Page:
City leaders across the UK are teaming up to call on the Government to make food a legal right and “end the scandal of food poverty” for good.
Manchester is the second UK city to get behind the Right to Food campaign and Birmingham is set to follow after pressure from local community groups.
Manchester councillor Bev Craig said the city will send a letter to the Government asking lawmakers to turn the campaign’s asks into action.
That would mean including the legal right to food in the National Food Strategy, England’s biggest food policy shake-up in 75 years, and placing responsibility on the Government to end national hunger.
Councillor Craig said it was “simply unacceptable that in 2021, in one of the most prosperous countries in the world, people are still going hungry”.
“The council is resolute in our belief that ending food poverty is a cause more than worth fighting for,” she added. “This is why we are joining the call for towns and cities to come together and demand the Government guarantees the right to food and ends the scandal of food poverty.”
A record high of nearly two million people in the UK used a food bank in 2019-20, according to the Trussell Trust, with food insecurity on the rise as a result of the Covid-19 crisis. The UK’s food poverty rate is among the highest in Europe.
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Nearly 15 per cent of families with children have struggled to afford food since March last year, the Food Foundation said. Nearly a million kids signed up for free school meals for the first time in 2020.
Liverpool councillors were the first to vote in support of making access to food a legal right, driven by Right to Food co-founder Ian Byrne MP.
“No one deserves to starve, everyone deserves to live with dignity,” said Alex Timperley, a local organiser with Manchester City FC Fans Foodbank Support. The group is a member of the national Fans Supporting Foodbanks network which supports the campaign across the UK.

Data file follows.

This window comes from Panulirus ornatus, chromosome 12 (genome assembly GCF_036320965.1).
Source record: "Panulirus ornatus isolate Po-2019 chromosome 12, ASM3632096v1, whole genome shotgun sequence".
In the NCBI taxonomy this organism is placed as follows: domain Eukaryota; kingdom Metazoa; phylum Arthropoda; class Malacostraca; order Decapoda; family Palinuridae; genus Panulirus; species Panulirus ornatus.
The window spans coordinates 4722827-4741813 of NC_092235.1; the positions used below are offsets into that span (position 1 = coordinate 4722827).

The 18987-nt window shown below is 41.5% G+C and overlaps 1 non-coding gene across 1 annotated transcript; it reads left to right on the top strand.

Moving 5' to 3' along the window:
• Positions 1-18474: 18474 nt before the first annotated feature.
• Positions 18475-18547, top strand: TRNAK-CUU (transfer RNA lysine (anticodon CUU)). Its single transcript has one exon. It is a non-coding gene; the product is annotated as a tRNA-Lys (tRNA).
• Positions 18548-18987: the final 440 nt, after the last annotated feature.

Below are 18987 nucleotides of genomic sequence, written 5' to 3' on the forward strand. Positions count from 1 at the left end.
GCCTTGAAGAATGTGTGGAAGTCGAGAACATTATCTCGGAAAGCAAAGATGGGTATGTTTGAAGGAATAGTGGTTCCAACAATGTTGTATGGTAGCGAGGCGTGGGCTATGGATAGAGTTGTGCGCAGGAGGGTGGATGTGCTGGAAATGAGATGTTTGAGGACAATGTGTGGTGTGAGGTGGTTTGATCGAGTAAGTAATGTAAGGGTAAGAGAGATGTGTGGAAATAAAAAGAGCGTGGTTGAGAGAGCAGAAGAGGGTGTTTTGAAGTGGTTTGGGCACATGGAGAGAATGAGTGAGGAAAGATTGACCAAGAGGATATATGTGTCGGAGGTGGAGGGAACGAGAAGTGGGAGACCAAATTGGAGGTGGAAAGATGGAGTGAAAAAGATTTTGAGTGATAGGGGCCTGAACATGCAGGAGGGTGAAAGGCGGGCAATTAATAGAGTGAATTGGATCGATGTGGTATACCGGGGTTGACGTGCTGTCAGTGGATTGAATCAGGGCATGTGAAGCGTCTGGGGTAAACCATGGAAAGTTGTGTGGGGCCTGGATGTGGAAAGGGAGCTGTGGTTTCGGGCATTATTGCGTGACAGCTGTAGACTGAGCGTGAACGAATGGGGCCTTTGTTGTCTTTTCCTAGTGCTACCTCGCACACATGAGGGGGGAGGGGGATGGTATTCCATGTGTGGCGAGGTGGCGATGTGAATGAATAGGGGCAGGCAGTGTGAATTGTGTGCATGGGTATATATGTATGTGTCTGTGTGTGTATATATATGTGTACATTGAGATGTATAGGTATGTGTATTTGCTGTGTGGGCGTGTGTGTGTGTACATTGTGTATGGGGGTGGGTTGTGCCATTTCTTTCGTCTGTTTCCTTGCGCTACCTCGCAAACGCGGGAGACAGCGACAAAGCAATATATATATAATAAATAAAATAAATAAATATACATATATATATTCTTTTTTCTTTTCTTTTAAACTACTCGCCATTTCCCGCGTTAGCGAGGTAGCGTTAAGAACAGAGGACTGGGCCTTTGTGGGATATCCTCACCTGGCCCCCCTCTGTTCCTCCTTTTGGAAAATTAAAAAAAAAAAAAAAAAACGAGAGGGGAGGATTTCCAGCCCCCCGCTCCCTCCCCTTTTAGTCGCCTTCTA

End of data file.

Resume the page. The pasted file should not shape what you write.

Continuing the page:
“We believe that a Right to Food will go a long way to making that real.”
Around 620,000 people in the area live in poverty, according to Greater Manchester Poverty Monitor, including 200,000 children.
“Already high” levels of poverty around the city “are likely to have become worse during the pandemic,” a spokesperson for the charity said.
The figures showed the number of people claiming unemployment-related benefits in Greater Manchester increased by 93 per cent between March and August last year.
Meanwhile Birmingham council leader Ian Ward has committed to bringing a Right to Food motion to the city’s councillors “as soon [he is] able to do so”.
The Food Justice Network, a coalition of more than 200 Birmingham community groups, petitioned the council to back the campaign.
“By any measure, the UK is a wealthy nation and the right to food should be something we can all take for granted,” Ward said.
“But sadly, we all know that that is not the case and the Covid-19 pandemic has shone a light on the deep divide between the haves and have-nots.”
Exciting news from Manchester as the council has announced it supports the right to food and is on its way to becoming the second right to food city in the Uk!
— Right To Food UK (@right2fooduk) February 4, 2021
Nearly 40 per cent of children in Birmingham grow up in poverty, according to End Child Poverty.
Human rights organisation Just Fair has been campaigning for UK domestic law to recognise food as a legal right since 2011 and backs the Right to Food campaign.
“The UK Government is legally required under international human rights law to secure the human right to adequate food for everyone in the UK,” director Jess McQuail told The Big Issue.
“According to the UN Committee on Economic, Social and Cultural Rights, the right to adequate food is realised when ‘every man, woman and child, alone or in community with others, has physical and economic access at all times to adequate food or means for its procurement’.
“We have seen large increases in the levels of hunger and food bank usage over the last year, all of which are indicative of the UK being in breach of its international legal obligations in respect of the right to food. Protecting the right to food would mean that no one went to bed hungry.”
Fans Supporting Foodbanks (FSF), a group of Liverpool and Everton fans helping those in need on Merseyside, co-founded the Right to Food campaign with Liverpool West Derby MP Byrne.